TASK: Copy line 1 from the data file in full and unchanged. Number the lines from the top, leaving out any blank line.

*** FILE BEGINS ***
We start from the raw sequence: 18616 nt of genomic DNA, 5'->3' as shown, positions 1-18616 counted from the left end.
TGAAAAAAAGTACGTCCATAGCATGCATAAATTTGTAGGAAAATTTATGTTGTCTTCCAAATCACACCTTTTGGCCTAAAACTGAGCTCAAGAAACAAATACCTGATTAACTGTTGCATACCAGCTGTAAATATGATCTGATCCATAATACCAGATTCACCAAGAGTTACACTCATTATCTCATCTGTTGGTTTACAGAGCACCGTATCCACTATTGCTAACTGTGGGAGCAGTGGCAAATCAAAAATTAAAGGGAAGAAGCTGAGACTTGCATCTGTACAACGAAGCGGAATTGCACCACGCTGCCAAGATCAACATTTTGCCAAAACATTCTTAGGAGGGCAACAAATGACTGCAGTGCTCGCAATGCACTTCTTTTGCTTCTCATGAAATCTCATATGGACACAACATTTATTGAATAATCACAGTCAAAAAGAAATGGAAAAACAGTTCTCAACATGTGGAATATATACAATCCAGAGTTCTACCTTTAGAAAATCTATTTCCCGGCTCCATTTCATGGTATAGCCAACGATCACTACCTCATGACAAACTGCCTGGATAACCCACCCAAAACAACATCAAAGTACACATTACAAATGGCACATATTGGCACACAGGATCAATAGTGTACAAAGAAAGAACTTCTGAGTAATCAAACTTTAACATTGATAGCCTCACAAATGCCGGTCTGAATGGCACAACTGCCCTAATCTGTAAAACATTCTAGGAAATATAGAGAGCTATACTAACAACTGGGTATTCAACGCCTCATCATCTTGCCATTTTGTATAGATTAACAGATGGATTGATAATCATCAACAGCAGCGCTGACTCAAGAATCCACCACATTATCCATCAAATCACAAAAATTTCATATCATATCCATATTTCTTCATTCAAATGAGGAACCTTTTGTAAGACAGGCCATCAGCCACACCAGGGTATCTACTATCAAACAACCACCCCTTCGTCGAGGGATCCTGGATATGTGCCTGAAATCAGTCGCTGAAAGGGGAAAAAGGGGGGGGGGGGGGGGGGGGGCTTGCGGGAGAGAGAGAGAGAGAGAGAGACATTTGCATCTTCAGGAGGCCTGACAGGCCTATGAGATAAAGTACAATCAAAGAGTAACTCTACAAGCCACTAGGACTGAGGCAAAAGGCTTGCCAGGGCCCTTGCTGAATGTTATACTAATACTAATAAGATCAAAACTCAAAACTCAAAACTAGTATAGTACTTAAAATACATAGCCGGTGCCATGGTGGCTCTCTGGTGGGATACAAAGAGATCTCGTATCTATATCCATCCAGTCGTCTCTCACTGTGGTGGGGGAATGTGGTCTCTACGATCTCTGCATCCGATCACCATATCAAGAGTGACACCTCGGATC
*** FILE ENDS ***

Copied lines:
We start from the raw sequence: 18616 nt of genomic DNA, 5'->3' as shown, positions 1-18616 counted from the left end.